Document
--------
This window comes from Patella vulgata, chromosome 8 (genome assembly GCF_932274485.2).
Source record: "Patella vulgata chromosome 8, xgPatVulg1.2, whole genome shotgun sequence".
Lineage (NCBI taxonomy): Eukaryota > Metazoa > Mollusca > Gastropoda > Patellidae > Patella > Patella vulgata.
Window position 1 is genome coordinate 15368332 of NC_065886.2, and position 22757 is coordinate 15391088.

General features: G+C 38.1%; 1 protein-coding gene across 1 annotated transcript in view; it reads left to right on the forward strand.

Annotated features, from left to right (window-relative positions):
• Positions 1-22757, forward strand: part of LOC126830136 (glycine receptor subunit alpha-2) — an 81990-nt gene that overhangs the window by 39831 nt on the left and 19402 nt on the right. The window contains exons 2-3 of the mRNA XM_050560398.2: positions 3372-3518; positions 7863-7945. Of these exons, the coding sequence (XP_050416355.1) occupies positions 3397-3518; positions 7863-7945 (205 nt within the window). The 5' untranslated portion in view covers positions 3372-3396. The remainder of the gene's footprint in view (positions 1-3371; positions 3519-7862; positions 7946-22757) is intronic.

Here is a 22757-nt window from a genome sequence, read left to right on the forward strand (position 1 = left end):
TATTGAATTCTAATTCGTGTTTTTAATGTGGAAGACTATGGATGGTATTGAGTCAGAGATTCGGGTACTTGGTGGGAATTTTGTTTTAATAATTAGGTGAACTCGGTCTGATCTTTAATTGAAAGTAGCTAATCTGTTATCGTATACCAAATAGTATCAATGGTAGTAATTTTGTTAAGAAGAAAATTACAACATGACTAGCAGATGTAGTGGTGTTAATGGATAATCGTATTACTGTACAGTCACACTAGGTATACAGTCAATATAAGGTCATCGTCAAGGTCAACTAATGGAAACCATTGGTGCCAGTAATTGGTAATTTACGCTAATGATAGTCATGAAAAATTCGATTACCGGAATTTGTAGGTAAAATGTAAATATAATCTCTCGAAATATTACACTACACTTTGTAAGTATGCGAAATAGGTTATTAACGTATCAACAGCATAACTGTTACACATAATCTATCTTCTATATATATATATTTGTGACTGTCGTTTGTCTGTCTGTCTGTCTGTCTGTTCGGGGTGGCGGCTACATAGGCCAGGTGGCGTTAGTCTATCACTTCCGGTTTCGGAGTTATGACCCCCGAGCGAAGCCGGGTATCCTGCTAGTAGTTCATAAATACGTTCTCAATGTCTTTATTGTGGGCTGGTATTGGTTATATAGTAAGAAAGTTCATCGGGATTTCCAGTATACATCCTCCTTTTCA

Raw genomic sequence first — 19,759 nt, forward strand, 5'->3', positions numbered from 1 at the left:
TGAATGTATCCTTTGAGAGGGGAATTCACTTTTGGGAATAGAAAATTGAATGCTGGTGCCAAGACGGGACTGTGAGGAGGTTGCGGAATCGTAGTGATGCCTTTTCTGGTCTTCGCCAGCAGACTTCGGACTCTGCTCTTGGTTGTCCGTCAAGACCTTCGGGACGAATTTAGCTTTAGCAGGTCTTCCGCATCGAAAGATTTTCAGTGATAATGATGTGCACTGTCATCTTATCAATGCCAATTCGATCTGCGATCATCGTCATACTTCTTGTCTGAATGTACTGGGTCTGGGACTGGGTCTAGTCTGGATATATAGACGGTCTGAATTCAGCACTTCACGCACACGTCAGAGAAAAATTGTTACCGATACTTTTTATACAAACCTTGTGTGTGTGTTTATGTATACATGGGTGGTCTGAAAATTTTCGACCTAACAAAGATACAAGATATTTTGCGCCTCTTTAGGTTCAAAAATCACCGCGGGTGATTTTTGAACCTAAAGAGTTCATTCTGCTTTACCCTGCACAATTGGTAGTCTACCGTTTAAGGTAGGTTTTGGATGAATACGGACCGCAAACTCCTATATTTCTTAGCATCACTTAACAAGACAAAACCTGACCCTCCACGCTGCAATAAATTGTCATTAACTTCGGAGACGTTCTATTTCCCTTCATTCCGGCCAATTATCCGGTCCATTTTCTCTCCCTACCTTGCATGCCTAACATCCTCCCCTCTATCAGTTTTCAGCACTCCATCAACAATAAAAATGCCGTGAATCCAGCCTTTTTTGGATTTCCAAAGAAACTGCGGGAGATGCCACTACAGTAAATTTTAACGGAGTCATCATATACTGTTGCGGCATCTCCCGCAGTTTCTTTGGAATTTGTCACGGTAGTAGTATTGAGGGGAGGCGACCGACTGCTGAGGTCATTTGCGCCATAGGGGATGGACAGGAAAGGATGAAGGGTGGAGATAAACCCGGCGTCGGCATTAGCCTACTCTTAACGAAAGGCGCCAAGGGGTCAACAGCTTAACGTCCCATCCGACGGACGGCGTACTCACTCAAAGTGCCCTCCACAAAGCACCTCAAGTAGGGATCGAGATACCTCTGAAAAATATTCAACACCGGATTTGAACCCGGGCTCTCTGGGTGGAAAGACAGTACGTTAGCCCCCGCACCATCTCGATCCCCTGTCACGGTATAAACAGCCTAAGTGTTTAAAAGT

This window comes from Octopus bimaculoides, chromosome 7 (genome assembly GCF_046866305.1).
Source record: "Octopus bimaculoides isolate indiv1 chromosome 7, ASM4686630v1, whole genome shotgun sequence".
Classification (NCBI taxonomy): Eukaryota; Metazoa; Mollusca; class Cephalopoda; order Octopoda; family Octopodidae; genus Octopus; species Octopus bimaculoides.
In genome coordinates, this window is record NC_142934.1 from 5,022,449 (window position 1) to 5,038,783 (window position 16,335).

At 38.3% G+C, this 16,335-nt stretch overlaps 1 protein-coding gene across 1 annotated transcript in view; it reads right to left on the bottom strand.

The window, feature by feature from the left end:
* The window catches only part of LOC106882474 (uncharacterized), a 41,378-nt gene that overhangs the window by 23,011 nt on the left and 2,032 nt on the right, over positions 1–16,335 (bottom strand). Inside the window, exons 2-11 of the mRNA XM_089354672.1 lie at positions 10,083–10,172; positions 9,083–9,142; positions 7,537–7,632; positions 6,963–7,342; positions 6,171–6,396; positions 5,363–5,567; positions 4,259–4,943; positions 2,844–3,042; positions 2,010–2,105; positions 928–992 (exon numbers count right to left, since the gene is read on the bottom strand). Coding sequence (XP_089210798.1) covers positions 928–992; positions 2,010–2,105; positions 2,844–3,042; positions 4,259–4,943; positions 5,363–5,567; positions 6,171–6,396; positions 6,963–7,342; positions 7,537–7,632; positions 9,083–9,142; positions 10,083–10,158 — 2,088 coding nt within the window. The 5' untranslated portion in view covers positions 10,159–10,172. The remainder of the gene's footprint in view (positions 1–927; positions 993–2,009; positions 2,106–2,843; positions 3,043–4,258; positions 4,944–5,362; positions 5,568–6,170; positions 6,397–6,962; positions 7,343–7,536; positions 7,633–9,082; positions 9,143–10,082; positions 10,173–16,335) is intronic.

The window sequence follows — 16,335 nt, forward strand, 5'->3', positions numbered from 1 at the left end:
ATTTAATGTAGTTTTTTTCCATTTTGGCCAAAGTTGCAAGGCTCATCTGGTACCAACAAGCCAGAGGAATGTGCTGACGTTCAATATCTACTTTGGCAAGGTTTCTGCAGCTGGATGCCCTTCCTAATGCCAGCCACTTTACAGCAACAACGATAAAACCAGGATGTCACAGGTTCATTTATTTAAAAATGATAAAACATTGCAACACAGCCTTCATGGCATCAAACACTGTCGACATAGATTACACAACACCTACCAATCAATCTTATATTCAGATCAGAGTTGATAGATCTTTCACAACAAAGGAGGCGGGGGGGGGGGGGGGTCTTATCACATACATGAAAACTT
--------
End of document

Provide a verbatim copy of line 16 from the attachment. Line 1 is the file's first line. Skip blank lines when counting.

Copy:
At 38.3% G+C, this 16,335-nt stretch overlaps 1 protein-coding gene across 1 annotated transcript in view; it reads right to left on the bottom strand.